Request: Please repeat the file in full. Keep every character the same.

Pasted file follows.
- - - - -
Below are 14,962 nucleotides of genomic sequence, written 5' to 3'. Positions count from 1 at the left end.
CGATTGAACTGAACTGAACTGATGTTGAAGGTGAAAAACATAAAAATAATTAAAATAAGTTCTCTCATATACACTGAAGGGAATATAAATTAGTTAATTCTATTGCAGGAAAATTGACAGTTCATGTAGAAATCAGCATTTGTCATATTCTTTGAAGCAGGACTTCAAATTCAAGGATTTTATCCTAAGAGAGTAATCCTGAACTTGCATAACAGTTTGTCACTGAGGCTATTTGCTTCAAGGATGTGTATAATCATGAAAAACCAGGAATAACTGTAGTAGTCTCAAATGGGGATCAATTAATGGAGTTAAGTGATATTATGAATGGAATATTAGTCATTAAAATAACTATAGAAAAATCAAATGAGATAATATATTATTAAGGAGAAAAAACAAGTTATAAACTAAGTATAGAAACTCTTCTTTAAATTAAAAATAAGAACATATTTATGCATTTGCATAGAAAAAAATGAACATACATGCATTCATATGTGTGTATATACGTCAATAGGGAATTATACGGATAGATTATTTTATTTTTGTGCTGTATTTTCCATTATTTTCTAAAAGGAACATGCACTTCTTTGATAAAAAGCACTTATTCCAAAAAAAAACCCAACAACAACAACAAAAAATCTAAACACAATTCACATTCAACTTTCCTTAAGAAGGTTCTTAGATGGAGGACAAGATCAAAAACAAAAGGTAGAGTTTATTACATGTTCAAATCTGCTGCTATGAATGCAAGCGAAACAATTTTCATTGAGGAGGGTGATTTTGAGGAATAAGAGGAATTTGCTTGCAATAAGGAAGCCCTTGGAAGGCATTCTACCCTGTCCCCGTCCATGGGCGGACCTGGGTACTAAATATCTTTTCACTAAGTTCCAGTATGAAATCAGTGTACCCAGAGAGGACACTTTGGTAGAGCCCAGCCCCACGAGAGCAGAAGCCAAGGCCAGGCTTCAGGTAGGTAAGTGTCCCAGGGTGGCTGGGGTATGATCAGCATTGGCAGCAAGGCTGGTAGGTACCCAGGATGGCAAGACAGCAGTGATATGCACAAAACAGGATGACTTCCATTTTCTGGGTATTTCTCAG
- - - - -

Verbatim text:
Below are 14,962 nucleotides of genomic sequence, written 5' to 3'. Positions count from 1 at the left end.
CGATTGAACTGAACTGAACTGATGTTGAAGGTGAAAAACATAAAAATAATTAAAATAAGTTCTCTCATATACACTGAAGGGAATATAAATTAGTTAATTCTATTGCAGGAAAATTGACAGTTCATGTAGAAATCAGCATTTGTCATATTCTTTGAAGCAGGACTTCAAATTCAAGGATTTTATCCTAAGAGAGTAATCCTGAACTTGCATAACAGTTTGTCACTGAGGCTATTTGCTTCAAGGATGTGTATAATCATGAAAAACCAGGAATAACTGTAGTAGTCTCAAATGGGGATCAATTAATGGAGTTAAGTGATATTATGAATGGAATATTAGTCATTAAAATAACTATAGAAAAATCAAATGAGATAATATATTATTAAGGAGAAAAAACAAGTTATAAACTAAGTATAGAAACTCTTCTTTAAATTAAAAATAAGAACATATTTATGCATTTGCATAGAAAAAAATGAACATACATGCATTCATATGTGTGTATATACGTCAATAGGGAATTATACGGATAGATTATTTTATTTTTGTGCTGTATTTTCCATTATTTTCTAAAAGGAACATGCACTTCTTTGATAAAAAGCACTTATTCCAAAAAAAAACCCAACAACAACAACAAAAAATCTAAACACAATTCACATTCAACTTTCCTTAAGAAGGTTCTTAGATGGAGGACAAGATCAAAAACAAAAGGTAGAGTTTATTACATGTTCAAATCTGCTGCTATGAATGCAAGCGAAACAATTTTCATTGAGGAGGGTGATTTTGAGGAATAAGAGGAATTTGCTTGCAATAAGGAAGCCCTTGGAAGGCATTCTACCCTGTCCCCGTCCATGGGCGGACCTGGGTACTAAATATCTTTTCACTAAGTTCCAGTATGAAATCAGTGTACCCAGAGAGGACACTTTGGTAGAGCCCAGCCCCACGAGAGCAGAAGCCAAGGCCAGGCTTCAGGTAGGTAAGTGTCCCAGGGTGGCTGGGGTATGATCAGCATTGGCAGCAAGGCTGGTAGGTACCCAGGATGGCAAGACAGCAGTGATATGCACAAAACAGGATGACTTCCATTTTCTGGGTATTTCTCAG